Teddy’s Back : Pop music: With his fourth album since his incapacitating auto accident, soul singer Pendergrass regains his stride.


It seemed like a flashback when soul singer Teddy Pendergrass performed a steamy version of “I Want to Make It With You” this week on the Soul Train Awards telecast at the Shrine Auditorium.

“Whooo! Teddy, make me hot !,” Whoopi Goldberg screamed playfully, standing in the wings with Vanessa Williams and some other longtime fans--re-creating the atmosphere of innumerable Pendergrass performances in the late ‘70s and early ‘80s at clubs and arenas around the world.

Pendergrass was such a sex symbol that he even staged a few “For Women Only” concerts, which he’d end up standing on a stage littered with panties flung from the audience.

But Pendergrass hasn’t stood on a stage since he crashed his Rolls Royce into a tree near his Philadelphia home in 1982. The accident left him a paraplegic, confined to a wheelchair. The only time, in fact, that he had even sung in public until this week was at 1985’s Live Aid concert in Philadelphia.

When Goldberg’s outburst during Tuesday night’s show was mentioned to him the next afternoon, Pendergrass smiled broadly.


“Stop, you’re embarrassing me,” he kidded, sitting in his wheelchair in a trailer-dressing room on the Paramount Studios lot in Hollywood moments before making an appearance on Arsenio Hall’s TV show.

But clearly the performance and the standing ovation of the Soul Train audience had touched him.

“Ah . . . there are a lot of great memories,” Pendergrass said wistfully, savoring the moment.

This week’s two television appearances are part of a campaign that Pendergrass hopes will lead to some fond new memories.

Just two weeks shy of 41, Pendergrass has recorded his fourth album since the accident, and he’s so pleased with it that he was willing--for the first time--to go through the rigors of traveling to perform the songs live.

The spiritual, sensual album, titled “Truly Blessed” and just released by Elektra Records, reminds you of Marvin Gaye and Al Green.

“How come you don’t think it reminds you of me ?” he said, showing a bit of the old Pendergrass fire.

He was just as insistent when asked about the all those long days and nights when he sat at home in Philadelphia and he struggled to rebuild his career and life.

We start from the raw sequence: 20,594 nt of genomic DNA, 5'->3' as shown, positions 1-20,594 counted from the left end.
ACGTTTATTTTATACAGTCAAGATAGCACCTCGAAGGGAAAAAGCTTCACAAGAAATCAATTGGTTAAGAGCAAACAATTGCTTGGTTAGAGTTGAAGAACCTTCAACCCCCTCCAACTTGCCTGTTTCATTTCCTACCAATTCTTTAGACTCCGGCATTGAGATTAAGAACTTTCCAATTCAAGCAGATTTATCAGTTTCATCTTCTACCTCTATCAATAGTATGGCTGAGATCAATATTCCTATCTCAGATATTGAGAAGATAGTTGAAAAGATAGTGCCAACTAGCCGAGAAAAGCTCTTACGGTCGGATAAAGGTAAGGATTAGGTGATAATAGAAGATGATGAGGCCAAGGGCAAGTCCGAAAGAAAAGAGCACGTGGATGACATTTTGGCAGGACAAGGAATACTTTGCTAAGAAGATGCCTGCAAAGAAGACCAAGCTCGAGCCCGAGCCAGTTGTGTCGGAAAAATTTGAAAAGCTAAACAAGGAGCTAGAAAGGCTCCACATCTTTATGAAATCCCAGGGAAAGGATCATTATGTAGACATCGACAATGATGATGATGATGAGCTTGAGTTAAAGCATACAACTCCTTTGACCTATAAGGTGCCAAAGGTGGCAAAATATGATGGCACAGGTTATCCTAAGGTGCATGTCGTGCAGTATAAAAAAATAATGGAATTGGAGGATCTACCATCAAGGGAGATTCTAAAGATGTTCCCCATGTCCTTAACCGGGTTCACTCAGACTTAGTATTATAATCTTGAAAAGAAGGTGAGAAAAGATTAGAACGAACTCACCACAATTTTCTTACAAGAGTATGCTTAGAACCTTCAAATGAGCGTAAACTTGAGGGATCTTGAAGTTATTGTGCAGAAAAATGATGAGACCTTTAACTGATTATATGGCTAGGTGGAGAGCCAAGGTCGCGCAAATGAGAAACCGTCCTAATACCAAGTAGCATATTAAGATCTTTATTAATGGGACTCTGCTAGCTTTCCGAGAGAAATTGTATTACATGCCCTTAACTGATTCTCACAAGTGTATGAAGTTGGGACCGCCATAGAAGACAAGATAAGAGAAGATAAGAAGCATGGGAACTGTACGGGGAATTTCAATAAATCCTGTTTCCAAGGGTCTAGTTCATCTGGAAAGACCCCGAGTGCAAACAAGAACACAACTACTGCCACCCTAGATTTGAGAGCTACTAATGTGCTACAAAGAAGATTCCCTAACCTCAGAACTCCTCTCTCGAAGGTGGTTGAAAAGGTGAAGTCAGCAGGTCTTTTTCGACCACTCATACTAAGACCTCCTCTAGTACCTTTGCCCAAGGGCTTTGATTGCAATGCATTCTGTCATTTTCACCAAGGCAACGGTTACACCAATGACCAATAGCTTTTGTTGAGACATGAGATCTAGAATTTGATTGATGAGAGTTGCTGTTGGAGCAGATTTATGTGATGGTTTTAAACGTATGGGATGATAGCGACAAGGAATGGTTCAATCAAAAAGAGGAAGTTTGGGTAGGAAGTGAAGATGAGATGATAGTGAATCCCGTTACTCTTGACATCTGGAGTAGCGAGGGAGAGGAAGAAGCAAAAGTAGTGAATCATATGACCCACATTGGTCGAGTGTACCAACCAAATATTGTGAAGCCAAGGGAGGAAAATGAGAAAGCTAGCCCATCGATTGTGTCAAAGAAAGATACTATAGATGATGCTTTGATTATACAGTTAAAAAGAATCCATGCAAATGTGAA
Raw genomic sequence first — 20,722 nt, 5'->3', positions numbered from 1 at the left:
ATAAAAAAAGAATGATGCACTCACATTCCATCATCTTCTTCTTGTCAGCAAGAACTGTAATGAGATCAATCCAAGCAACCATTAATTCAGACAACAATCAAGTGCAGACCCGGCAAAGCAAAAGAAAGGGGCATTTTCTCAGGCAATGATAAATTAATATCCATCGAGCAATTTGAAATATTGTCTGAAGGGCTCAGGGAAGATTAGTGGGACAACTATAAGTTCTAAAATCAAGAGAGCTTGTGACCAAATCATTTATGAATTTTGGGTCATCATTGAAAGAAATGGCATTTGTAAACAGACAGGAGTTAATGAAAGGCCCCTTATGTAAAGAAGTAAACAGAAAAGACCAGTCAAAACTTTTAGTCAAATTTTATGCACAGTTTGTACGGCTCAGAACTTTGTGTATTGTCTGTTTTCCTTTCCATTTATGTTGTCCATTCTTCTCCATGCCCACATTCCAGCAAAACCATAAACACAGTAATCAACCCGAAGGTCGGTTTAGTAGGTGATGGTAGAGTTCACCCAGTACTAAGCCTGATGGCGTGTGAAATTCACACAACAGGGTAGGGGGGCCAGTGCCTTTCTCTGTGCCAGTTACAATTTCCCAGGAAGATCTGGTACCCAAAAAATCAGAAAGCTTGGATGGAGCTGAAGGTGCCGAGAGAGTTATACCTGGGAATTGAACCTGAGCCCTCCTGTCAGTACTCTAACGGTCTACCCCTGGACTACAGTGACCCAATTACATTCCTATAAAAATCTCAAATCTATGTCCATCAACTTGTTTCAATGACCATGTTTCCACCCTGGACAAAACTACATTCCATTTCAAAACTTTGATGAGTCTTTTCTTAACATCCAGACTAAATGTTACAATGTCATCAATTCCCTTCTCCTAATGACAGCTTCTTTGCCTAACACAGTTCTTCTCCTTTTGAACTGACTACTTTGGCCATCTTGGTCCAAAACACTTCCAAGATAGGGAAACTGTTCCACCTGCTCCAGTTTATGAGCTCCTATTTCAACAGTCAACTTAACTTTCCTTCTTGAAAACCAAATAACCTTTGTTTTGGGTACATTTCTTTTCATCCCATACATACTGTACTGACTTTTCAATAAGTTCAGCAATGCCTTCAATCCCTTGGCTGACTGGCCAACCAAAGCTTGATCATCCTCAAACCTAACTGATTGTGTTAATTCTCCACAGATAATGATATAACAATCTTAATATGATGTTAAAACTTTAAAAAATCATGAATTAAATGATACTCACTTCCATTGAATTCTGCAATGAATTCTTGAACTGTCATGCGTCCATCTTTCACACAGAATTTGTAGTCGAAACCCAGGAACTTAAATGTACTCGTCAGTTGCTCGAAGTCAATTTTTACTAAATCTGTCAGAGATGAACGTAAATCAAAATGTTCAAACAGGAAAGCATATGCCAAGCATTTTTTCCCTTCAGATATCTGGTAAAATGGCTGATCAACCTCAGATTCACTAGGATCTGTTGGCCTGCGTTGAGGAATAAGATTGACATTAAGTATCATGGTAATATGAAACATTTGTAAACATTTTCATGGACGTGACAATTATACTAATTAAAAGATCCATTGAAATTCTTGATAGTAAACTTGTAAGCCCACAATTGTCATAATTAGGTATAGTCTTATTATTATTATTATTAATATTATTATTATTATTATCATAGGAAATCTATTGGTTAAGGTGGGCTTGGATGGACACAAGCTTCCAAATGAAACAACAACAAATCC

“I don’t discuss my medical history,” he said in a steely way that was also intended to head-off any questions about the accident itself. “I do discuss musical issues.”

Pausing, his glare softened and he added: “I’m doing fine as can be expected.”

If other people are still obsessed with the accident and his recovery, “That’s their problem. I’m accustomed to me.”

But he did acknowledge that he has missed performing--something that will continue to be rare in his life.

“Sure I miss it,” he said, matter of factly. “What can I say? But I miss walking more. Give me that back! Then we’ll talk about missing the stage. I miss every facet of that side of life.”

It’s the same old Teddy, say his friends.

“Before his accident he was . . . macho would be an understatement,” said Soul Train producer-host Don Cornelius, a longtime friend of the singer. “He really believed in himself and he still does.”

Cornelius said that Pendergrass never lost faith in himself after the crash but that he lost touch with what he does best musically.

“I don’t think he was ever down (emotionally), he said. “He was just feeling his way. Teddy’s a very precise man. The fact that he may not have been comfortable with things he was doing doesn’t mean he was down. It means he was not satisfied with what he was coming up with.”

Over the course of three post-accident albums (1984’s “Love Language,” 1985’s “Working It Back” and 1987’s “Joy”), he seemed to be groping for musical footing.

“If you listen to the first album he made after his recovery, it didn’t sound like Teddy Pendergrass,” Cornelius said. “You listen to the new album, it does. Not being a medical man or analyst, I don’t know what the difference is. But with the more recent stuff he’s started to do the same stuff he used to do, the ad-libs and phrasing and the same excitement he used to inject.”

For Pendergrass’ manager, Shep Gordon, the proof of how far back the singer has come came at the end of the “Arsenio” appearance. The house band started playing “If You Don’t Know Me By Now,” one of the biggest hits Pendergrass had in the mid-'70s as the lead singer of Harold Melvin and the Bluenotes. As the show cut away for a commercial, Pendergrass held a look of astonishment. But when the show came back on, he was singing along with the band in his powerful, husky tones.

“I can’t believe he sang that,” said Gordon, who has managed Pendergrass since he left the Bluenotes in 1976, and whose roster also includes Alice Cooper, Luther Vandross and Michelle Shocked. “I’ve been trying to get him to sing it for 15 years. He never goes back to that stuff.”

The steps are tentative, but forceful.

“I’m not one to expect that everyone’s going to drop to their knees and bow to me just because I came back,” he said in his trailer dressing room before the show. “I’m very nervous--butterflies in my stomach and the whole bit.”

As far as his record company and management are concerned, Pendergrass is being promoted on musical, not physical terms.

There’s no direct reference to the accidents or to Pendergrass’ condition in his new Elektra publicity bio--only a vague mention of him “working it back” with the Live Aid appearance. And there was no mention of the subject at all on “Arsenio,” though Gordon said that no ground rules had been set for the interview and no great efforts were taken to avoid showing the chair as Pendergrass sang on the show.

“We don’t deal with (his condition),” said Gordon. “We really look at this as a new career.”